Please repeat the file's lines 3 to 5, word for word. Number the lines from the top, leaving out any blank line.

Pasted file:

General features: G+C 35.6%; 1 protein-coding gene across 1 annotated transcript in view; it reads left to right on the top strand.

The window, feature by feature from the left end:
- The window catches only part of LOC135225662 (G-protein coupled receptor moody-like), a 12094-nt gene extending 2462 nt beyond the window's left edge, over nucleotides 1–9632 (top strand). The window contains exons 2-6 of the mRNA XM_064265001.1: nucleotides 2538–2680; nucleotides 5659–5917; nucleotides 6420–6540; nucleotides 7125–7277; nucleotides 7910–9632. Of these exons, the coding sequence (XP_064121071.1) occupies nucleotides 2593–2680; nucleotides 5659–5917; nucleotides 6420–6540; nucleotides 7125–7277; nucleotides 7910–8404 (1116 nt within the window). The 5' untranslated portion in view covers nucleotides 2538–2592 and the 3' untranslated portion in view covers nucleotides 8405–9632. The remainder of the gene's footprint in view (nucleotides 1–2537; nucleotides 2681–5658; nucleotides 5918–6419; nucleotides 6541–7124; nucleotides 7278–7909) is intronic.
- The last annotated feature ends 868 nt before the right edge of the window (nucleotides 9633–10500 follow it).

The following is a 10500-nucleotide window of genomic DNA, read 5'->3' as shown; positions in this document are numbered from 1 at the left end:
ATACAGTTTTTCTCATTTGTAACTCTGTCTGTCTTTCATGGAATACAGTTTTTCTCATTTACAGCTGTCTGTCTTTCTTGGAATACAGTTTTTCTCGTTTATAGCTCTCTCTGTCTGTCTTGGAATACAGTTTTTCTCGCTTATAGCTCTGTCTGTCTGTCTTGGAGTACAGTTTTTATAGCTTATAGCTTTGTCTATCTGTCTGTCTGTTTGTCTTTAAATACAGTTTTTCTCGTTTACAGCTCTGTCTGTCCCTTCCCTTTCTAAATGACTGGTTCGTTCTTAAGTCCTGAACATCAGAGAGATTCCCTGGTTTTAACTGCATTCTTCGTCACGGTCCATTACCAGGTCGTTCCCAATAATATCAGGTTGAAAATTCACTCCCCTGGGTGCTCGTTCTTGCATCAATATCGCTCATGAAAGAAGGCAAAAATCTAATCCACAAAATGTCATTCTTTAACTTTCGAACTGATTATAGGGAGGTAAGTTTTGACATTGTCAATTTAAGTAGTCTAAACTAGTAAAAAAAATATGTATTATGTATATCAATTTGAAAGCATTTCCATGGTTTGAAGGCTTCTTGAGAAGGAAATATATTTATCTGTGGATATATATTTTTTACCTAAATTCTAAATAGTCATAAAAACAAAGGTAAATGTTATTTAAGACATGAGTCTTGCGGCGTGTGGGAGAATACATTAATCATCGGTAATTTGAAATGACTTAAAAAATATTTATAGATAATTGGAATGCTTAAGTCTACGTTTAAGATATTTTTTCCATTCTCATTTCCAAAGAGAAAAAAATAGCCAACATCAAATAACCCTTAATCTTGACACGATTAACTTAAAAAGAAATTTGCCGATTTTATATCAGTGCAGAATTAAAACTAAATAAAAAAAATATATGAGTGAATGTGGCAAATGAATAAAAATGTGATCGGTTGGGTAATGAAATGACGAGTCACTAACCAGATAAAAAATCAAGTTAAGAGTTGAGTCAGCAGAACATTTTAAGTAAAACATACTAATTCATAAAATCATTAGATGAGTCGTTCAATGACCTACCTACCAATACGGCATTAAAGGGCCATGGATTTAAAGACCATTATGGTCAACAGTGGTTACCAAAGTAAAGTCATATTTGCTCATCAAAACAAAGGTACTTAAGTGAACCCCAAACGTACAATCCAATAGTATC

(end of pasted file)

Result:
- The window catches only part of LOC135225662 (G-protein coupled receptor moody-like), a 12094-nt gene extending 2462 nt beyond the window's left edge, over nucleotides 1–9632 (top strand). The window contains exons 2-6 of the mRNA XM_064265001.1: nucleotides 2538–2680; nucleotides 5659–5917; nucleotides 6420–6540; nucleotides 7125–7277; nucleotides 7910–9632. Of these exons, the coding sequence (XP_064121071.1) occupies nucleotides 2593–2680; nucleotides 5659–5917; nucleotides 6420–6540; nucleotides 7125–7277; nucleotides 7910–8404 (1116 nt within the window). The 5' untranslated portion in view covers nucleotides 2538–2592 and the 3' untranslated portion in view covers nucleotides 8405–9632. The remainder of the gene's footprint in view (nucleotides 1–2537; nucleotides 2681–5658; nucleotides 5918–6419; nucleotides 6541–7124; nucleotides 7278–7909) is intronic.
- The last annotated feature ends 868 nt before the right edge of the window (nucleotides 9633–10500 follow it).

The following is a 10500-nucleotide window of genomic DNA, read 5'->3' as shown; positions in this document are numbered from 1 at the left end: